Any idea what might be causing this signal to appear in the "panadapter" spectrogram of my Omnia SDR around the 40m band?

Waterfall of interfering signal, showing signal spreading and "twisting" within repeated patterns

Waterfall of interfering signal, emphasizing its periodic nature

Every twenty seconds, I get a strong "focused" signal that then rapidly spreads out its power — like all the power is concentrated at one frequency but then gets "spiralled" out within a certain (relatively narrow) bandwidth. This signal seems somewhat symmetrical, and is repeated every 12kHz or so across my waterfall.

Its exact characteristics/"sound" seems to change occasionally — for example tonight it repeated fairly consistently every 20 seconds for a long time, then went quiet for a few minutes, then gave one isolated (and slower) buzz. A few minutes later, it began repeating every 20 seconds again. This sort of thing happened a few months ago too.

I live near a power substation, and have some neighbors who weld, but neither seem a likely culprit, particularly given the usual streaks of consistent repetition of a shaped signal.

Given its symmetrical and repetitive nature, am I right to suspect there is some sort of intermodulation involved here — i.e. the actual noise source is simply a strong sweep that's getting mixed with something in my SDR? Then what are some ways I could determine its actual frequency and get a better/cleaner look at it? And any guess as to the source based on this information? Might it be some sort of radar, or more likely just somebody's malfunctioning digital panini press?

  • $\begingroup$ The every 12kHz or so aspect may suggest a switching power supply signal from an LED lamp, modern fluorescent or some such noisy piece of electronics mixing with some other signal. This doesn't really answer your question, but wanted to comment on the repetitive-in-frequency nature. $\endgroup$
    – JSH
    Aug 3, 2016 at 15:37

1 Answer 1


If nobody is able to recognize what kind of signal you're dealing with by looking at your waterfall screen shots, then perhaps your best chance of identifying the signal would be to use old-fashioned RDF (radio direction-finding) techniques. If you can, consider borrowing a portable battery-powered receiver that can do 40m, and ideally also SSB, like a shortwave broadcast receiver or a Yaesu FT-817, with a portable antenna. A portable directional antenna like a loop would be ideal; those are fairly rare though, so you'd probably need to make do with a whip antenna. A whip antenna would obviously attenuate the signal quite a bit compared to a full-sized dipole or vertical, but often the problem with RDF isn't too faint of a signal, but rather too strong of a signal.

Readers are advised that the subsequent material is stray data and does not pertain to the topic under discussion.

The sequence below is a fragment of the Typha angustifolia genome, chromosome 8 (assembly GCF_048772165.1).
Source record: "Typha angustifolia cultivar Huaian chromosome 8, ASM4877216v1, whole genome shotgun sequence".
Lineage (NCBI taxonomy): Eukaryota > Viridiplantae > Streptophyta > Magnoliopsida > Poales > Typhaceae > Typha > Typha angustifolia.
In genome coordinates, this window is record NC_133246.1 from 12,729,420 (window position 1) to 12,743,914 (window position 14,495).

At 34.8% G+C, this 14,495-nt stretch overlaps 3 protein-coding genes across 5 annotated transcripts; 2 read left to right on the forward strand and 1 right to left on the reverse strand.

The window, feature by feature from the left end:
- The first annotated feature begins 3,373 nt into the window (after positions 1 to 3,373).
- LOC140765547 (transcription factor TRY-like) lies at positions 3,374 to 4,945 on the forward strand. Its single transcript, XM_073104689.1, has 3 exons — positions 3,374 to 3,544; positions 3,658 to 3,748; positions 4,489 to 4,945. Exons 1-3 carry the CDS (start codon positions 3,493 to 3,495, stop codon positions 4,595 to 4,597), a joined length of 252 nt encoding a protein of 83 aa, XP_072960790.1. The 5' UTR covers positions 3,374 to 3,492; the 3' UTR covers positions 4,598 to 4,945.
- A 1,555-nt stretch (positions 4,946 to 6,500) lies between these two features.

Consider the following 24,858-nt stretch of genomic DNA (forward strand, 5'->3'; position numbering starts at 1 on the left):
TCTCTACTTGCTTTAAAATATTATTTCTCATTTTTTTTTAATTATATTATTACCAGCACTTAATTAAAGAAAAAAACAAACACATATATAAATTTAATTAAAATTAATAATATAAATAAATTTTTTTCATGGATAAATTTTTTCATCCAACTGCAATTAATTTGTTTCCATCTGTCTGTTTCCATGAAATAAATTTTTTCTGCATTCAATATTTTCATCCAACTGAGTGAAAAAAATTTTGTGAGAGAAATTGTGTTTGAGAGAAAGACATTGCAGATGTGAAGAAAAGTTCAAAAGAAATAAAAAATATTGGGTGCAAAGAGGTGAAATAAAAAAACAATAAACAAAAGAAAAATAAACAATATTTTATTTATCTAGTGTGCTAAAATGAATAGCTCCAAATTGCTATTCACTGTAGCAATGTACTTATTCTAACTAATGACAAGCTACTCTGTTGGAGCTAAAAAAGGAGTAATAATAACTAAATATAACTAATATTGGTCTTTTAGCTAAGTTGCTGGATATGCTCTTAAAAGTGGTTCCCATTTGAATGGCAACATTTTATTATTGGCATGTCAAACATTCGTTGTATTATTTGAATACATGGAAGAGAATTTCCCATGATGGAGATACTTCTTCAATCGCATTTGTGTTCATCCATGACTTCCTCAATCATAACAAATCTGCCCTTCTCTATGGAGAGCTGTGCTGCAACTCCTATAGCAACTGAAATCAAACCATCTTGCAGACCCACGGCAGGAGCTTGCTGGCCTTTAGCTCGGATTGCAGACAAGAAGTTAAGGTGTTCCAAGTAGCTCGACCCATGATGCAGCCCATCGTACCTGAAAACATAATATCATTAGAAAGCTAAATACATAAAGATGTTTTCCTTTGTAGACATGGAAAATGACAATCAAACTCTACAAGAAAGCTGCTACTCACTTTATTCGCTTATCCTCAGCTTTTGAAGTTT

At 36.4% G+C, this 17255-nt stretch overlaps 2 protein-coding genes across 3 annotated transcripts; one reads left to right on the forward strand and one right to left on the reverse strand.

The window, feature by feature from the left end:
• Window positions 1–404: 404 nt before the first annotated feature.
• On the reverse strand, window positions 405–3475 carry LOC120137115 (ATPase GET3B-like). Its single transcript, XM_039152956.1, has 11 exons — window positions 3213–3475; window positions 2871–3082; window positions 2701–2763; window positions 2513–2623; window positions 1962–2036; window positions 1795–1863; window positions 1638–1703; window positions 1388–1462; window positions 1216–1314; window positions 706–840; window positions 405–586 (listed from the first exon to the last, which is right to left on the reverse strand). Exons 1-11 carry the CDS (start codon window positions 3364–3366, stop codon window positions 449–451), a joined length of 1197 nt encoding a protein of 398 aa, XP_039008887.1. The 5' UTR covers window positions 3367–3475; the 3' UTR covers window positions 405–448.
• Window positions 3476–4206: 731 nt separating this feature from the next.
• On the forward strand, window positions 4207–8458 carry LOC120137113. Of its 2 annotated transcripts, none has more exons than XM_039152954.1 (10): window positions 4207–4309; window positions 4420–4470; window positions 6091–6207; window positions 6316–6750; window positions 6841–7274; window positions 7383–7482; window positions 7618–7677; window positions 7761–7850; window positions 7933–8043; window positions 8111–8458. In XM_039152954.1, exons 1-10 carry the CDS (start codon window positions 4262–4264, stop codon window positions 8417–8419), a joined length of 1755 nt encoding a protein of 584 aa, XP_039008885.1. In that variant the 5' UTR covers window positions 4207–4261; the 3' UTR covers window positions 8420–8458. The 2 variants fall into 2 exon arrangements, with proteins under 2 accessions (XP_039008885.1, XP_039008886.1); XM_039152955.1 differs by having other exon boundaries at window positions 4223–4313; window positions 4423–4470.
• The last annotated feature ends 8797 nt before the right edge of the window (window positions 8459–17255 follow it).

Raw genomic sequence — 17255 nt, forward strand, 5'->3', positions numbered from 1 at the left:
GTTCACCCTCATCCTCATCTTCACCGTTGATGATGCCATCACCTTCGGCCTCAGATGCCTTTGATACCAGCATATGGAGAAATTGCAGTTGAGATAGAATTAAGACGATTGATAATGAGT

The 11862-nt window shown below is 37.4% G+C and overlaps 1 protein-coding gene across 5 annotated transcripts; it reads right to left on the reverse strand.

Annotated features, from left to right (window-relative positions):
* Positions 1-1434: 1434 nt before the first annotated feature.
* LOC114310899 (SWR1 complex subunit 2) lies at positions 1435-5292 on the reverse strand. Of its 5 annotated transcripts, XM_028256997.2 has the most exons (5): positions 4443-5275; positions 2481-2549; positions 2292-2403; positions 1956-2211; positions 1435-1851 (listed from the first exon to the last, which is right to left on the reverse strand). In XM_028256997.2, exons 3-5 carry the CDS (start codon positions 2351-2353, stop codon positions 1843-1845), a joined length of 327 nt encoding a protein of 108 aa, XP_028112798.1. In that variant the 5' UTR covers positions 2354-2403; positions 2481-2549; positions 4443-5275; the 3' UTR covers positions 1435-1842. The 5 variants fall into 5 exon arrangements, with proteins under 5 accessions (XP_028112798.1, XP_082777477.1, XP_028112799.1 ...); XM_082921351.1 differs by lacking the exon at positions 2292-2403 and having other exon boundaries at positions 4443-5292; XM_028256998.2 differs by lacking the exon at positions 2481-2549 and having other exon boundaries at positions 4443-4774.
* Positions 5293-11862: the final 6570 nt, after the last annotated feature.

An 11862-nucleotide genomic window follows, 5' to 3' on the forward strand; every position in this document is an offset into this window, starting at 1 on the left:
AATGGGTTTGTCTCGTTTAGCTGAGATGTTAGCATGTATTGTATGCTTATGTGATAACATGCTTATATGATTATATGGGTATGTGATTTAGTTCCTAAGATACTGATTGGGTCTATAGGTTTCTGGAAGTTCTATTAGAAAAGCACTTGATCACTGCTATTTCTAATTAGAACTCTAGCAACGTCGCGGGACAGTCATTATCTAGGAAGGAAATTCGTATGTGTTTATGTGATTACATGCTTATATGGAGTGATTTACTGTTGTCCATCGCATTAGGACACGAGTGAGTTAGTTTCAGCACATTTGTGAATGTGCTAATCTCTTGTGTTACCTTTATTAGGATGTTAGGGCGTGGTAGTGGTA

It's quite possible that the noise is coming from your own house or apartment. For that matter the problem could be a ground loop; if so, then you shouldn't be able to hear the noise at all in a portable receiver. Phil Frost also points out that the observed signal could be intermodulation or some other mixing product or other spurious signal generated inside the receiver; in that case, there might be external RFI on a different frequency, or no external RFI at all.

If you can hear the RFI in the portable receiver, then try flipping circuit breakers off, one at a time, and see if the noise goes away suddenly; if so, then you know the RFI generator is powered by that circuit.

If you can establish that the RFI isn't coming from your house, then if you know someone with a 40m yagi, then you might ask him or her which direction the signal seems to be coming from. If nobody you know has a 40m yagi, it may still be useful to ask other people to listen for the signal because the signal may be weak but coming from someplace close by.

From there, your best bet would probably be to drive around with the portable receiver and see if you can locate the source by using the signal strength as a "hotter/colder" style indicator. Of course that can be quite a challenge if the signal is intermittent.

Good luck! If you figure out what the noise source is, please let us know.

  • 1
    $\begingroup$ Good answer. It's also worth considering the observed noise is a mixing product which depends on the particular receiver, and this is another reason the noise might not be received in a portable receiver. $\endgroup$ Aug 5, 2016 at 11:55
  • $\begingroup$ @PhilFrost That's a good point, which I edited into the answer. If you liked the answer, how about an upvote? $\endgroup$
    – rclocher3
    Aug 5, 2016 at 16:50
  • $\begingroup$ Sorry, forgot :) $\endgroup$ Aug 6, 2016 at 2:01

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